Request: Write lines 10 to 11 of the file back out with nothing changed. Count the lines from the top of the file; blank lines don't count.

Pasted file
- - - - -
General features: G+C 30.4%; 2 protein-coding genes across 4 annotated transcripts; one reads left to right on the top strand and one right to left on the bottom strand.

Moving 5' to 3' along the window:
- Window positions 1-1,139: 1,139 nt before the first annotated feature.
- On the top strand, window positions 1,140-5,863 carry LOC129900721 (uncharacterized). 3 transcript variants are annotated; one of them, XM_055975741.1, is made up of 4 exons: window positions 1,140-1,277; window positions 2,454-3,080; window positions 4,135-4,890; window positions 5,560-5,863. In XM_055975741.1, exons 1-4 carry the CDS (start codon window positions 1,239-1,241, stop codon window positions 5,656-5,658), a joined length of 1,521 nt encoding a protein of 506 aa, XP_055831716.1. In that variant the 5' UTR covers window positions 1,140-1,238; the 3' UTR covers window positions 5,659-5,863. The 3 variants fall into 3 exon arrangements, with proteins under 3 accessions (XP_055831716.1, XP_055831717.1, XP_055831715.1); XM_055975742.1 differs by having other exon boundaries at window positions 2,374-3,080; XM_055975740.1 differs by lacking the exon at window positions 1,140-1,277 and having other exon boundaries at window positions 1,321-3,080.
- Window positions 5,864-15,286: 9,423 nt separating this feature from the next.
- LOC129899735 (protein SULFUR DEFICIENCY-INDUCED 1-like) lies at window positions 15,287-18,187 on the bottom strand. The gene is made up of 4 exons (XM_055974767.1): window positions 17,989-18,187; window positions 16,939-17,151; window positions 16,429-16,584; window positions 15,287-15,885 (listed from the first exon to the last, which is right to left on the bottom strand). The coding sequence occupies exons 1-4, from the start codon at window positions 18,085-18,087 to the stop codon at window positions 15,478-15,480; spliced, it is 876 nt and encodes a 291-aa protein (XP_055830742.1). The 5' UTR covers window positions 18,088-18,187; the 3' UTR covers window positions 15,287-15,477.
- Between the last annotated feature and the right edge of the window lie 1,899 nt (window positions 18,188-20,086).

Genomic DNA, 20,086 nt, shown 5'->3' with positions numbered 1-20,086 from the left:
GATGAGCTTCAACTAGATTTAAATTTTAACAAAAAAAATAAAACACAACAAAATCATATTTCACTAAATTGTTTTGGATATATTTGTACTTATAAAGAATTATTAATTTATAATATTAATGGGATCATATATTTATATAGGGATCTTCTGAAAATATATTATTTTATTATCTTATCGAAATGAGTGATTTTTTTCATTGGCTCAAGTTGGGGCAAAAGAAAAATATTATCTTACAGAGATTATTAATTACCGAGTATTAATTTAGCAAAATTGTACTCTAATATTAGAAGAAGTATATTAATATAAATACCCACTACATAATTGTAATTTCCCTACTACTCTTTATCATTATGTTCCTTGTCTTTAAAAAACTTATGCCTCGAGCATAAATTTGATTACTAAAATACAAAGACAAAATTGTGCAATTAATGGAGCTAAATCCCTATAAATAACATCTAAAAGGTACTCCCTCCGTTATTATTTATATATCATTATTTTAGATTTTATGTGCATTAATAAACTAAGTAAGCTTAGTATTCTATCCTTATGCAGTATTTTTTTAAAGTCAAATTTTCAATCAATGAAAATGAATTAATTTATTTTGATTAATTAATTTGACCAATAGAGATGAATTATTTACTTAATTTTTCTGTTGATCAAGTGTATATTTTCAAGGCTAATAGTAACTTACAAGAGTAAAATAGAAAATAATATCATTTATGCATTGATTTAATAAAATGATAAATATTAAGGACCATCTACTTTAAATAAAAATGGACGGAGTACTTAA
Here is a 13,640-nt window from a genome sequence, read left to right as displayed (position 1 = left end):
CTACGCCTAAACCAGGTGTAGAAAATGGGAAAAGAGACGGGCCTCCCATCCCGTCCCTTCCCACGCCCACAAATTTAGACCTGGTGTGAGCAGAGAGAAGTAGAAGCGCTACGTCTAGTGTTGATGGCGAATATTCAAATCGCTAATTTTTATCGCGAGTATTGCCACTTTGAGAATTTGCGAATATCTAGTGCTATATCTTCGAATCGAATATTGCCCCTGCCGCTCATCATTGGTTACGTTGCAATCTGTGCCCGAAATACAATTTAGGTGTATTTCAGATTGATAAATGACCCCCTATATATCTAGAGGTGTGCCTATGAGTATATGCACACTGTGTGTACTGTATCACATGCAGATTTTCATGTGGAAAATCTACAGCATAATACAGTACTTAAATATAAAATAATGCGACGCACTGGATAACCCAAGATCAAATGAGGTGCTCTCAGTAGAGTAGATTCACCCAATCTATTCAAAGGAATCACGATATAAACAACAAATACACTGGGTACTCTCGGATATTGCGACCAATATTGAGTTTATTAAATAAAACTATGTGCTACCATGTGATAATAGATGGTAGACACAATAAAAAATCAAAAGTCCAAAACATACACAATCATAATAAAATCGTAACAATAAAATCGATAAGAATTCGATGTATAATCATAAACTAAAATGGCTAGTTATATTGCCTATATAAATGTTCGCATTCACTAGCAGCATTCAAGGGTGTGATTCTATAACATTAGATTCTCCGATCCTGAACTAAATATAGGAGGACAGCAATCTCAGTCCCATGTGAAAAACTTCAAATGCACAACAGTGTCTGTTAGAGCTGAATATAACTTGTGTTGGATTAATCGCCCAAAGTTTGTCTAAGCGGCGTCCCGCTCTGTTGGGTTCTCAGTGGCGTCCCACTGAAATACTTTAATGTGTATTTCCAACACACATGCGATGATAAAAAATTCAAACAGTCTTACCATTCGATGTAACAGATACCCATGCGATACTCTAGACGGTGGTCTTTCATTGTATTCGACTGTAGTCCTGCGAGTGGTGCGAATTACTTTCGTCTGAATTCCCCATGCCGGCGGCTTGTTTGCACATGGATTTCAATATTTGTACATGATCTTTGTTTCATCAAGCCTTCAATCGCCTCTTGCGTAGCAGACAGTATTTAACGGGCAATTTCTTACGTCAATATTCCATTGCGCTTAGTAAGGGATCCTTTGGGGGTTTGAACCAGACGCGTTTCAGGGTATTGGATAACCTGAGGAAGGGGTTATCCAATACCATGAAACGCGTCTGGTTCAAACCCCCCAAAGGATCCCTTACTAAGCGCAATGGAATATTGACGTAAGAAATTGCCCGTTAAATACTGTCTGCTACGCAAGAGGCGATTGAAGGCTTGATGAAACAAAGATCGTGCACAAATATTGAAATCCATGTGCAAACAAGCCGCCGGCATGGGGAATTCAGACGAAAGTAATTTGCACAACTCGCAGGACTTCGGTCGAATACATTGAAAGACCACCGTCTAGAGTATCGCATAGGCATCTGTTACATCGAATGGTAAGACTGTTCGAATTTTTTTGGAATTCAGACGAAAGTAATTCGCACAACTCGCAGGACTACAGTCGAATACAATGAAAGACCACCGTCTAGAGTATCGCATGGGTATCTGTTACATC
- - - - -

Here is a 13,640-nt window from a genome sequence, read left to right as displayed (position 1 = left end):
CTACGCCTAAACCAGGTGTAGAAAATGGGAAAAGAGACGGGCCTCCCATCCCGTCCCTTCCCACGCCCACAAATTTAGACCTGGTGTGAGCAGAGAGAAGTAGAAGCGCTACGTCTAGTGTTGATGGCGAATATTCAAATCGCTAATTTTTATCGCGAGTATTGCCACTTTGAGAATTTGCGAATATCTAGTGCTATATCTTCGAATCGAATATTGCCCCTGCCGCTCATCATTGGTTACGTTGCAATCTGTGCCCGAAATACAATTTAGGTGTATTTCAGATTGATAAATGACCCCCTATATATCTAGAGGTGTGCCTATGAGTATATGCACACTGTGTGTACTGTATCACATGCAGATTTTCATGTGGAAAATCTACAGCATAATACAGTACTTAAATATAAAATAATGCGACGCACTGGATAACCCAAGATCAAATGAGGTGCTCTCAGTAGAGTAGATTCACCCAATCTATTCAAAGGAATCACGATATAAACAACAAATACACTGGGTACTCTCGGATATTGCGACCAATATTGAGTTTATTAAATAAAACTATGTGCTACCATGTGATAATAGATGGTAGACACAATAAAAAATCAAAAGTCCAAAACATACACAATCATAATAAAATCGTAACAATAAAATCGATAAGAATTCGATGTATAATCATAAACTAAAATGGCTAGTTATATTGCCTATATAAATGTTCGCATTCACTAGCAGCATTCAAGGGTGTGATTCTATAACATTAGATTCTCCGATCCTGAACTAAATATAGGAGGACAGCAATCTCAGTCCCATGTGAAAAACTTCAAATGCACAACAGTGTCTGTTAGAGCTGAATATAACTTGTGTTGGATTAATCGCCCAAAGTTTGTCTAAGCGGCGTCCCGCTCTGTTGGGTTCTCAGTGGCGTCCCACTGAAATACTTTAATGTGTATTTCCAACACACATGCGATGATAAAAAATTCAAACAGTCTTACCATTCGATGTAACAGATACCCATGCGATACTCTAGACGGTGGTCTTTCATTGTATTCGACTGTAGTCCTGCGAGTGGTGCGAATTACTTTCGTCTGAATTCCCCATGCCGGCGGCTTGTTTGCACATGGATTTCAATATTTGTACATGATCTTTGTTTCATCAAGCCTTCAATCGCCTCTTGCGTAGCAGACAGTATTTAACGGGCAATTTCTTACGTCAATATTCCATTGCGCTTAGTAAGGGATCCTTTGGGGGTTTGAACCAGACGCGTTTCAGGGTATTGGATAACCTGAGGAAGGGGTTATCCAATACCATGAAACGCGTCTGGTTCAAACCCCCCAAAGGATCCCTTACTAAGCGCAATGGAATATTGACGTAAGAAATTGCCCGTTAAATACTGTCTGCTACGCAAGAGGCGATTGAAGGCTTGATGAAACAAAGATCGTGCACAAATATTGAAATCCATGTGCAAACAAGCCGCCGGCATGGGGAATTCAGACGAAAGTAATTTGCACAACTCGCAGGACTTCGGTCGAATACATTGAAAGACCACCGTCTAGAGTATCGCATAGGCATCTGTTACATCGAATGGTAAGACTGTTCGAATTTTTTTGGAATTCAGACGAAAGTAATTCGCACAACTCGCAGGACTACAGTCGAATACAATGAAAGACCACCGTCTAGAGTATCGCATGGGTATCTGTTACATC